Upon conferees reaching full agreement on compromise language, a conference report is prepared which indicates how each amendment in disagreement has been resolved. The report must be signed by a majority of House and a majority of senate conferees. The report is, by rules of both chambers, required to be accompanied by a joint explanatory statement that describes the nature of disagreements addressed by conferees. The chamber that agreed to the conference normally acts first on considering the report, and the first (though not the second) chamber to consider a conference report may recommit the report to conference.

Conference reports are privileged in both chambers, unamendable, and debatable. In the House, a conference report is considered under the one-hour rule. Points of order, including against a “tainted” report in which conferees are perceived to have exceeded their authority, are permitted. However, the House can approve the conference report under suspension of the rules, which does not allow points of order on the floor; alternatively, the Rules Committee may propose that the House approve a special rule waiving any or all points of order against the report or its consideration. In the Senate, debate on conference reports may be limited by unanimous consent or cloture; waivers on points of order may be secured with a three-fifths vote threshold. If the Senate does not waive a scope point of order, errant material must be dropped, with the Senate then voting on whether to send back to the House what remains. The same applies to “Byrd Rule”-relevant provisions; if a point of order is not waived, the Senate then considers the motion of sending back to the House a proposal striking “new matter” or “new directed spending provisions.” The vote to agree to a conference report normally completes a chamber’s action on the measure.

Finally, it should be noted that differences between the chambers’ bills’ may be informally negotiated for resolution in lieu of a formal conference committee. Interested Members, their staff, or Committee staff may, as work in one or both chambers nears or reaches completion of floor action on a measure, informally compare differences between their bills and negotiate resolution to their differences. If a tentative agreement on compromise is acceptable, a conference committee is therefore unnecessary – with these compromises instead reflected and achieved through responsive amendment exchange between the chambers.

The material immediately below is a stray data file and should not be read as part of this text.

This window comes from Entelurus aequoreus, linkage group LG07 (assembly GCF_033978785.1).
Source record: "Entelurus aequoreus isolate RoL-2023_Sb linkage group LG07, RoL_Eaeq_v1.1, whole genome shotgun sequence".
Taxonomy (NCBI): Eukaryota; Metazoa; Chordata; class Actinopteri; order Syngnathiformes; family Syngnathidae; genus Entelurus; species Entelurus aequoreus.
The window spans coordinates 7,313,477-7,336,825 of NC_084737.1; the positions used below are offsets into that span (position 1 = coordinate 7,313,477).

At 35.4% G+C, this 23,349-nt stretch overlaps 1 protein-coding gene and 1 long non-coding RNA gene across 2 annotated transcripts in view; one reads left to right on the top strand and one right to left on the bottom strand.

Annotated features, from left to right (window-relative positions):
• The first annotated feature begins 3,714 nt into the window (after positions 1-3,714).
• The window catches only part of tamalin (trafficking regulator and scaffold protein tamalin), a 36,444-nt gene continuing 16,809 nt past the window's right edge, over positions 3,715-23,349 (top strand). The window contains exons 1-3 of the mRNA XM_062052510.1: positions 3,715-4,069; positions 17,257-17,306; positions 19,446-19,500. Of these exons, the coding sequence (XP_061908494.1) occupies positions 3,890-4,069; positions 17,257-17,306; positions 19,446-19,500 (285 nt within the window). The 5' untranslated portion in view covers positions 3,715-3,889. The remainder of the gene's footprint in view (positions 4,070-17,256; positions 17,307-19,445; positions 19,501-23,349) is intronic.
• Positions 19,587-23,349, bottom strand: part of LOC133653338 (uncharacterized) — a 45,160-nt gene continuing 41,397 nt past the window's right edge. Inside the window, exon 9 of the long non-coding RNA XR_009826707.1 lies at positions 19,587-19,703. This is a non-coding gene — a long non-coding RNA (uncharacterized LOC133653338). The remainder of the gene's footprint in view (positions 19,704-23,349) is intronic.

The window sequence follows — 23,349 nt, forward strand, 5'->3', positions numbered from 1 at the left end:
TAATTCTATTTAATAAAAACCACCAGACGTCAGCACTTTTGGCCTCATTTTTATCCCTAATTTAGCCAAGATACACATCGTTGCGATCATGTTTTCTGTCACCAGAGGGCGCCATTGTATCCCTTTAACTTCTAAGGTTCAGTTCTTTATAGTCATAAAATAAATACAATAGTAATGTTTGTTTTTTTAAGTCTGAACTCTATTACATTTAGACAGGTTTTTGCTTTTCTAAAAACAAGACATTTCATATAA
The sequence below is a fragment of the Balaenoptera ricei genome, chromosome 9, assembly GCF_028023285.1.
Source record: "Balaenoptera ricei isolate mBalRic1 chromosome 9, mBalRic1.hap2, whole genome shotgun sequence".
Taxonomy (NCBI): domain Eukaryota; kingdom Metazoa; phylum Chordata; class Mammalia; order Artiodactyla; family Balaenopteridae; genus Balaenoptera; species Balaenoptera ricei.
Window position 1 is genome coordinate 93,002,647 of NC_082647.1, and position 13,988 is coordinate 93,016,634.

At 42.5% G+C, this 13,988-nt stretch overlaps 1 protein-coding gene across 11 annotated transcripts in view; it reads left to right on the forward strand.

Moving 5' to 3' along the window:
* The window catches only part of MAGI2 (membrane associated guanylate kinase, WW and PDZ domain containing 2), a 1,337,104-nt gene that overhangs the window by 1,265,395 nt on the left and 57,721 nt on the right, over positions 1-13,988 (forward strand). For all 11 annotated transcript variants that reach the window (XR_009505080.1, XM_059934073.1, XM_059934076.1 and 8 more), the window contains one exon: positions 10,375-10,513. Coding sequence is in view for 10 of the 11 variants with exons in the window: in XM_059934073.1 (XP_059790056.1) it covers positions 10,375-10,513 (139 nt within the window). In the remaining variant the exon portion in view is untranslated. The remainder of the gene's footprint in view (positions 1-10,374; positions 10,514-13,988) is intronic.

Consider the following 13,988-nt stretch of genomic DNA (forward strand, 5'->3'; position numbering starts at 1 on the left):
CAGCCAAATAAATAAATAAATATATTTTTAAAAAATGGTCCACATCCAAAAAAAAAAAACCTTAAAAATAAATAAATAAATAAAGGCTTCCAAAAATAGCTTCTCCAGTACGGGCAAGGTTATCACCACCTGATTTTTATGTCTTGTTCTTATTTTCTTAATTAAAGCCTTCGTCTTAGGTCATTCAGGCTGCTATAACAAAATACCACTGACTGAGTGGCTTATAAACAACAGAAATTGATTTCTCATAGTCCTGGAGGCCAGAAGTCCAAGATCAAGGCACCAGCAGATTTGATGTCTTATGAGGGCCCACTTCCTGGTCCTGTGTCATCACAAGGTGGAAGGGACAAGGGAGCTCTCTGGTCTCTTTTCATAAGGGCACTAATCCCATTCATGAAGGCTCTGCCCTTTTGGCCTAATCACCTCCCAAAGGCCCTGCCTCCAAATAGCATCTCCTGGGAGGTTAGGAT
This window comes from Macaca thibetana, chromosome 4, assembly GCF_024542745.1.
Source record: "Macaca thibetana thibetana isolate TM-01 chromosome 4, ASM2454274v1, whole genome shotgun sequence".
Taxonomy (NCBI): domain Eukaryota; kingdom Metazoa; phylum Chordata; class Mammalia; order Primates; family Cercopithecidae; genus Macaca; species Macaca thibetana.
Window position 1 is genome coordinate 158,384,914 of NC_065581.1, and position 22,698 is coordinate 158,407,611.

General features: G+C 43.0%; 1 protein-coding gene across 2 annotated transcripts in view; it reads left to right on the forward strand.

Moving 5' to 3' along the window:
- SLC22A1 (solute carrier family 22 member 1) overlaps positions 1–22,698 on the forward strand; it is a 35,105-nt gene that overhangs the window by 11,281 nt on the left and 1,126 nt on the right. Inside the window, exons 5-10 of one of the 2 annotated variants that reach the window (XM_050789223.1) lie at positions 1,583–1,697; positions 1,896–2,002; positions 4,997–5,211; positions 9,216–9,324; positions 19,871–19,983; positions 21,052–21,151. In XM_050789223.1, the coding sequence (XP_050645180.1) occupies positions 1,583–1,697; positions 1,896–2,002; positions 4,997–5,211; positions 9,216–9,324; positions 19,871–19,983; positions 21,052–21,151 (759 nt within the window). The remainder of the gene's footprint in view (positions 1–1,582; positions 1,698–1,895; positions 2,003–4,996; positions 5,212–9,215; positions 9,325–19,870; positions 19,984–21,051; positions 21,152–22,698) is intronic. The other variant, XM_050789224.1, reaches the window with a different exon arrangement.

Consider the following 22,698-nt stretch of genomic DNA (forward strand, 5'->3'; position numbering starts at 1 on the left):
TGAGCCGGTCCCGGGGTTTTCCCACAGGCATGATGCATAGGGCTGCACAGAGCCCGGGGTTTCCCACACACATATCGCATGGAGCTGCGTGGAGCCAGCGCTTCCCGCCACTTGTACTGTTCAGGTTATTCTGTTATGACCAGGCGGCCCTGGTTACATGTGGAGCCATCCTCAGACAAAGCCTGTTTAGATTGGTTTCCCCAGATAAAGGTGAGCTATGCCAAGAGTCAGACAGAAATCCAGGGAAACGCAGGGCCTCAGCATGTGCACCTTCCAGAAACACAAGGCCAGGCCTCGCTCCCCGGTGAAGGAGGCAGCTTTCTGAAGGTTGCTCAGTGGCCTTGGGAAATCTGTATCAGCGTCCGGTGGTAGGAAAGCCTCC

Minority Power in the House of Reps – Motions to Recommit & Suspension of the Rules

The United States’ House of Representatives is, in contrast to the Senate, a majoritarian body – one in which the “dominance of the offense” strongly rules. However, the House minority may enjoy several procedural methods to “flex” their legislative “muscle” – procedures that enable them to voice discontent over, and occasionally impact policy within, legislative measures which reach the House floor for vote. Of these, two are especially important – the procedural “Motion to Recommit,” and the “Suspension of the Rules.” This brief essay explores these two measures and their relationship with minority rights and power within the House.

In general, the “Motion to Recommit” is a procedural right of the minority which affords them one “last chance” to amend or a kill a bill which has reached the House floor. With regard to process – the motion is in order after the third reading of a piece of legislation on the House floor, prior to the House Speaker ordering a vote on the final passage of the legislation. Priority for whom may offer the motion is given to the Minority Leader, then his or her designee, then to Members from the legislation’s reporting committee in order of their committee seniority.

Members may offer two “types” of this motion – “straight,” and those which include instructions. A “straight” motion to recommit proposes to send legislation back to its Committee of jurisdiction with no requirement for further consideration by the full House. A motion “with instructions” proposes to immediately amend a bill on the floor; the bill remains on the floor, and – if the motion passes – the Committee Chair immediately reports the bill back with any amendment (or amendments) contained in the instructions of the motion. The House then votes on agreeing to this/these amendment(s), and then moves to final passage of the measure as it has been amended. Typically (though not always), if such motions have been agreed to, the amendment(s) in its instructions is/are agreed to by voice vote.